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July 31, 2014

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sun investigation:

Board strips doctor of license to prescribe controlled substances

Buckwalter was served with the decision after an emergency meeting

Dr. Buckwalter, In His Own Words

A Deposition of Dr. Buckwalter.

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Nevada health authorities this morning stripped Dr. Kevin Buckwalter of his license to prescribe controlled substances, alleging four cases of malpractice, including one patient death due to excessive prescribing of narcotics.

The Nevada Board of Medical Examiners found that Buckwalter’s records were incomplete and did not justify the quantities of controlled substances he was prescribing to the patients. In the case of the patient death, Buckwalter prescribed “excessive” doses of the narcotic painkillers OxyContin and Kadian in 2004 and 2005, documents show.

The Las Vegas Sun has previously reported the cases of four other Buckwalter patients who were given prescriptions by the Henderson doctor that lead to their overdoses or deaths. Experts who reviewed the patients’ records on behalf of the Sun said Buckwalter was negligent, committed malpractice and should lose his medical license.

During an emergency meeting Thursday, the board summarily suspended Buckwalter’s license to prescribe drugs like Xanax, an anti-anxiety medication; hydrocodone, the narcotic in the brand name drugs Vicodin and Lortab and oxycodone, the primary ingredient in OxyContin.

Buckwalter was served with the decision this morning. His attorney has not responded to requests for comment.

The Nevada State Pharmacy Board also suspended Buckwalter’s license to prescribe controlled substances as a result of the medical board’s action. A fax was sent to all pharmacies in Nevada notifying them not to fill any prescriptions by Buckwalter for controlled substances.

Dr. Jerry Calvanese, an emergency medicine physician in Reno, reviewed Buckwalter’s records and wrote in an affidavit to state authorities that the “vast majority of records include essentially no physical exam” and that there are concerns Buckwalter has administered inappropriate narcotic shots in his office without taking proper precautions to protect patients. He called Buckwalter’s records “vague, haphazard and illegible,” and not up to expected standards.

The families of patients who died while under Buckwalter’s care expressed relief that the medical board had taken action, along with a critique that nothing was done sooner. Complaints about Buckwalter were sent to the medical board as far back as 2005, the Sun found in its investigation.

In some cases, lives might have been saved by prompt medical board action, family members say. In an 11-day period in August, Buckwalter prescribed 310 oxycodone pills to Staci Voyda, a drug addict whose drug of choice was OxyContin, Two weeks later, Voyda put a gun to her head and killed herself.

Her family says Buckwalter fueled Voyda’s addiction, contributing to her death.

Rene Kulon, Voyda’s mother, said this morning she was relieved Buckwalter can no longer prescribe the narcotic medicines, but hurt that her daughter was his “last victim.”

The suspension of Buckwalter’s license “could have happened before Staci even got a chance to walk into his office,” Kulon said. “It makes me angry they didn’t pursue this and get this doctor off the streets long ago.”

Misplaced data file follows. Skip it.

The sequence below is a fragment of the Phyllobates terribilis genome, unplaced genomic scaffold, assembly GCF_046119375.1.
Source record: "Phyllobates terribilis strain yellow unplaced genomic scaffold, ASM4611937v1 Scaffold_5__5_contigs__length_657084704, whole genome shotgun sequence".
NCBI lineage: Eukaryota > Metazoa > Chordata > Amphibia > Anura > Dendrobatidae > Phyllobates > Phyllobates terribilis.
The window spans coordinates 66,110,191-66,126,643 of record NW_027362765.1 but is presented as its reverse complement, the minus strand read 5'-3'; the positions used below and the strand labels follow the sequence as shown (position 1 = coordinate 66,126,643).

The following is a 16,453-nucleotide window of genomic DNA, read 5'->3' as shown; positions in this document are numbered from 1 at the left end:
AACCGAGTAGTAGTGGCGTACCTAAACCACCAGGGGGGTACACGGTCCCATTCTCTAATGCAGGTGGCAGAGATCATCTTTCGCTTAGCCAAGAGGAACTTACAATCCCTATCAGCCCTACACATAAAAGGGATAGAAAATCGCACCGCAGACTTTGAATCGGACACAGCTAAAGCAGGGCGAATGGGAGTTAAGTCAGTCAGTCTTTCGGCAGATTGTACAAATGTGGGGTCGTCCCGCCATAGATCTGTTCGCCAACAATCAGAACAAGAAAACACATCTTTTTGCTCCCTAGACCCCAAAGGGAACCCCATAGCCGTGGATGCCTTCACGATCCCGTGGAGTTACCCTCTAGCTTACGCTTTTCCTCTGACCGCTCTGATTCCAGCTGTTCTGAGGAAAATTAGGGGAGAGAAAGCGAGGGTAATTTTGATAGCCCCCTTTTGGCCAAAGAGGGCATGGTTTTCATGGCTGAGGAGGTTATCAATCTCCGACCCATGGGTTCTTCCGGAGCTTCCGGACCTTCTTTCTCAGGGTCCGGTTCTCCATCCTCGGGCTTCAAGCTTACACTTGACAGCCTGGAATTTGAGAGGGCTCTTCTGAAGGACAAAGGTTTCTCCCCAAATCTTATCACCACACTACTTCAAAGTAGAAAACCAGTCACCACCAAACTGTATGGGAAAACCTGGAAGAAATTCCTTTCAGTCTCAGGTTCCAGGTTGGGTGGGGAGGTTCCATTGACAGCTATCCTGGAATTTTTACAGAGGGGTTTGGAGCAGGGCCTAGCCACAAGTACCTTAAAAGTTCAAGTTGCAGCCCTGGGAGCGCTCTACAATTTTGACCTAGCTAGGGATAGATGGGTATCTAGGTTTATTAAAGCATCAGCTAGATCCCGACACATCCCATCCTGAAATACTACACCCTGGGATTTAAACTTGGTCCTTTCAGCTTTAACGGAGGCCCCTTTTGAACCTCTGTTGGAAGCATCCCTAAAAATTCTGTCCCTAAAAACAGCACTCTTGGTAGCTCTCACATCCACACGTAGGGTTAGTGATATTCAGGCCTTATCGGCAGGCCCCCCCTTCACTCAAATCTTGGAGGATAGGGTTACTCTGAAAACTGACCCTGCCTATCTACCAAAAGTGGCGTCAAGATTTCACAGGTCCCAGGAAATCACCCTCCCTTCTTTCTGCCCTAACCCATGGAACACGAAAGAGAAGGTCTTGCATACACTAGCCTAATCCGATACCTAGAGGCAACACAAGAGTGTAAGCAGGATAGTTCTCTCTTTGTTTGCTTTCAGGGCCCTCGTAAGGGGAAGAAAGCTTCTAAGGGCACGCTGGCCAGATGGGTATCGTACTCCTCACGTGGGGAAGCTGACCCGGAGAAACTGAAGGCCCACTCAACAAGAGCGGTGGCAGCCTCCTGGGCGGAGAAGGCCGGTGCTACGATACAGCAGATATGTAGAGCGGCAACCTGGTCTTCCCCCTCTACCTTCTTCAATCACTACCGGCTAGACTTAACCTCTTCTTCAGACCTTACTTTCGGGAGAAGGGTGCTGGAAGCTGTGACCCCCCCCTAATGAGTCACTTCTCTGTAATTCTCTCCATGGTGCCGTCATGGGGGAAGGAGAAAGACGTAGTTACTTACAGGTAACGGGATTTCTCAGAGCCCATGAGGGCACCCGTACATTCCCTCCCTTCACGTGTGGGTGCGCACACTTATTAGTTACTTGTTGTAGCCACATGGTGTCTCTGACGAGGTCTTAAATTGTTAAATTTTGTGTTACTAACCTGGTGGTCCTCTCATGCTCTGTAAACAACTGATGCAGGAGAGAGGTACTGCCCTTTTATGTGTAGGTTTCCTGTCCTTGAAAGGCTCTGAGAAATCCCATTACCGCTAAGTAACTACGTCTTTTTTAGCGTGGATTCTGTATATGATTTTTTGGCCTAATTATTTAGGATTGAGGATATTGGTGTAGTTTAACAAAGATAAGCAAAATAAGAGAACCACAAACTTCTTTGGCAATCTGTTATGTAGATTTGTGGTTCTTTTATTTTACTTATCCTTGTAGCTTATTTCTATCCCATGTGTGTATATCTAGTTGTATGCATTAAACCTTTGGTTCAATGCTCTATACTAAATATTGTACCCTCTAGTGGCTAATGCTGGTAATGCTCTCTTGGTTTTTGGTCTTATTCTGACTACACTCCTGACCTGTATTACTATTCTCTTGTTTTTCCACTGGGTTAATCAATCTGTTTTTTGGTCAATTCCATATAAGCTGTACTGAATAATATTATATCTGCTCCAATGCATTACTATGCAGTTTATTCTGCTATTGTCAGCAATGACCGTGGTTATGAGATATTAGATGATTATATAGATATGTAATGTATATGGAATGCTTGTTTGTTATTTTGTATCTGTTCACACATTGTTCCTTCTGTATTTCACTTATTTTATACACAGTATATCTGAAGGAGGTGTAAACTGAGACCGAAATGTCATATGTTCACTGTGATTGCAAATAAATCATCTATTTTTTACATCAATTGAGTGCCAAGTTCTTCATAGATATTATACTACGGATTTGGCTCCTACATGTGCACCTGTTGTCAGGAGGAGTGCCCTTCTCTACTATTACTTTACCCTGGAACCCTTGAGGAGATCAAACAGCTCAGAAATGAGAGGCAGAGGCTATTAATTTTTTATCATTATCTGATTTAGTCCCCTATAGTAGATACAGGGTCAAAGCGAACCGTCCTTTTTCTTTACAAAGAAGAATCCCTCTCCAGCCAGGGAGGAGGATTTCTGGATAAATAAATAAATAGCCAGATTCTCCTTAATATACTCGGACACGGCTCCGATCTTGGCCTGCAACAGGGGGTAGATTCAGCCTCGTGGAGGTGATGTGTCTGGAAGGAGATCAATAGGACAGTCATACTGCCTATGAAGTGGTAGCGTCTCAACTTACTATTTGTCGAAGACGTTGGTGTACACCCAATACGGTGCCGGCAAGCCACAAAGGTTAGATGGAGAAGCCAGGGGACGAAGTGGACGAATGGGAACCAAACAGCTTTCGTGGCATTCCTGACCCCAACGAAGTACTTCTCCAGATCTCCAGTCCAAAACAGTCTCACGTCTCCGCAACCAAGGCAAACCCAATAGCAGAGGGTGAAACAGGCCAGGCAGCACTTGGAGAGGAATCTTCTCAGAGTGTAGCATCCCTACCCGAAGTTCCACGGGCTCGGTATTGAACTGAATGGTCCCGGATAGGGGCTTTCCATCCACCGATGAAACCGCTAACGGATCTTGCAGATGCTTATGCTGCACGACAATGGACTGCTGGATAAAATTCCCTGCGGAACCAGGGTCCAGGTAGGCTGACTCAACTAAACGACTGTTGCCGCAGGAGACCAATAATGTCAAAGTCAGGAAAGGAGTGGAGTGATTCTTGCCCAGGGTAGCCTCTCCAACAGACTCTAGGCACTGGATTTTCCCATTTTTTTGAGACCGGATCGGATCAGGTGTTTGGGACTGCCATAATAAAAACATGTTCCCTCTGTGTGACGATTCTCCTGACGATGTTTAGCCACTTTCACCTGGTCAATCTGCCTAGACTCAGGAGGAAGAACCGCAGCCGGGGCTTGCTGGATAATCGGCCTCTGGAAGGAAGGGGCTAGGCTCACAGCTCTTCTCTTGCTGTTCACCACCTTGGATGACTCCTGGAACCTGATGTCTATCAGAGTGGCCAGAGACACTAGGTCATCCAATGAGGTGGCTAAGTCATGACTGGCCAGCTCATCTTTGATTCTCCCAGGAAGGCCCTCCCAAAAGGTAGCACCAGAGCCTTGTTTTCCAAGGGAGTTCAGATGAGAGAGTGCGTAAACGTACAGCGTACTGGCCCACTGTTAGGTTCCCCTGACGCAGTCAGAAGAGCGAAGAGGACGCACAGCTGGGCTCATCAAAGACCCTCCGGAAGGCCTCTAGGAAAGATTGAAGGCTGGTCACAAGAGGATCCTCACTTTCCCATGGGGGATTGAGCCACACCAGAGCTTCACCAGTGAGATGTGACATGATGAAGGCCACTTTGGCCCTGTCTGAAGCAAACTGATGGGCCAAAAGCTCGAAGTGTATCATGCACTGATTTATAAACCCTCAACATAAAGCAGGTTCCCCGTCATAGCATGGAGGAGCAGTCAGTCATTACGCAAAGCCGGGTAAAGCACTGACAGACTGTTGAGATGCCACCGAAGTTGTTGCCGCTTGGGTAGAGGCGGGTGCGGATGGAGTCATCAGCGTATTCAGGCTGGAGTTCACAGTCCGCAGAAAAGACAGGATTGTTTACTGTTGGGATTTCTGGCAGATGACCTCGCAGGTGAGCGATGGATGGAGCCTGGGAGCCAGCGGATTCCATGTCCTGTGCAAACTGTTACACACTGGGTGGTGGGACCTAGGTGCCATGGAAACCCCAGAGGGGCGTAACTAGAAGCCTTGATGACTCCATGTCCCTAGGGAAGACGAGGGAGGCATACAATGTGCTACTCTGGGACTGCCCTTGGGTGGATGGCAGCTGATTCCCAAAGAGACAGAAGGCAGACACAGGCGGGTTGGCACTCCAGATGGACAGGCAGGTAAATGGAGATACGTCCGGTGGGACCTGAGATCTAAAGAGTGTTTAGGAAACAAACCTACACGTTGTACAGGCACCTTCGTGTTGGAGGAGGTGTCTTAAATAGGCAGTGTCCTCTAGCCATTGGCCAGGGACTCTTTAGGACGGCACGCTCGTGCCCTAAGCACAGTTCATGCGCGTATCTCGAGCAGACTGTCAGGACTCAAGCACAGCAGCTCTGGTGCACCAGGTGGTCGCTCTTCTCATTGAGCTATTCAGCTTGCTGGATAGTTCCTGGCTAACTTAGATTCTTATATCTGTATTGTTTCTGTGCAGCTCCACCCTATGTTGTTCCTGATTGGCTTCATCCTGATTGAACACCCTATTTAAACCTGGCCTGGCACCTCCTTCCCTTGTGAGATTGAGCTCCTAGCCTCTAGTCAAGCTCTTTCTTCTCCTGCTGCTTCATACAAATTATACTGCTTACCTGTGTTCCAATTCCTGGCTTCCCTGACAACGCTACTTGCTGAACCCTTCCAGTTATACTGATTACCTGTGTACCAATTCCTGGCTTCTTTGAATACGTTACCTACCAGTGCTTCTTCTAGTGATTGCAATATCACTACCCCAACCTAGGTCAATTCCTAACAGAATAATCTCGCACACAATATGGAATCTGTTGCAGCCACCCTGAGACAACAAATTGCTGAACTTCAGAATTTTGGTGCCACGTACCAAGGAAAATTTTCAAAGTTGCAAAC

Buckwalter went to medical school at Ross University in the West Indies and was licensed to practice pediatrics and family medicine in Nevada in 1997.

Three of his former employees who spoke to the Sun described him as a kind-hearted but incompetent doctor who continued prescribing drugs to patients even when he was informed they were drug addicts, drug dealers or had overdosed from the medications.

The cases that led to the medical board’s suspension Thursday do not include patients who were included in the Sun’s reports. Several of the families of patients whose cases were examined by the Sun have filed complaints that are now being investigated by the medical board.

The Drug Enforcement Administration also has an ongoing investigation into Buckwalter’s prescribing habits, sources tell the Sun.

The Sun documented in September and October what experts who reviewed the cases called Buckwalter’s reckless and negligent pattern of prescribing drugs.

-- Buckwalter prescribed Michael Hammond, a Las Vegas business executive, more than 17,000 narcotic painkillers in 3 1/2 years, even after Hammond had overdosed on the pills.

-- Barbara Baile, 69, was prescribed heavy doses of narcotics by Buckwalter to treat her hip and back pain. Records show that a side effect of the drug, constipation, caused her bowels to rupture, poisoning her body. She died in April after an agonizing battle with sepsis. Her husband Don Baile told the Sun that he sat in on every appointment with Buckwalter and though his wife complained of constipation the doctor offered no remedy other than over-the-counter options. Experts who reviewed the case said Buckwalter should have removed the blockage manually or prescribed a drug to treat the constipation.

-- Clint and Andrea Duncan, a newlywed couple, both died within days of their first anniversary in 2005 as a result of overdoses caused by drugs prescribed by Buckwalter. Buckwalter said in a sworn deposition -- given on behalf of Andrea Duncan in an unrelated lawsuit ‹ that he did not examine her, did not order her records from other doctors and gave her large quantities of controlled substances because she asked for them.

Marshall Allen can be reached at 259-2330 or at [email protected].

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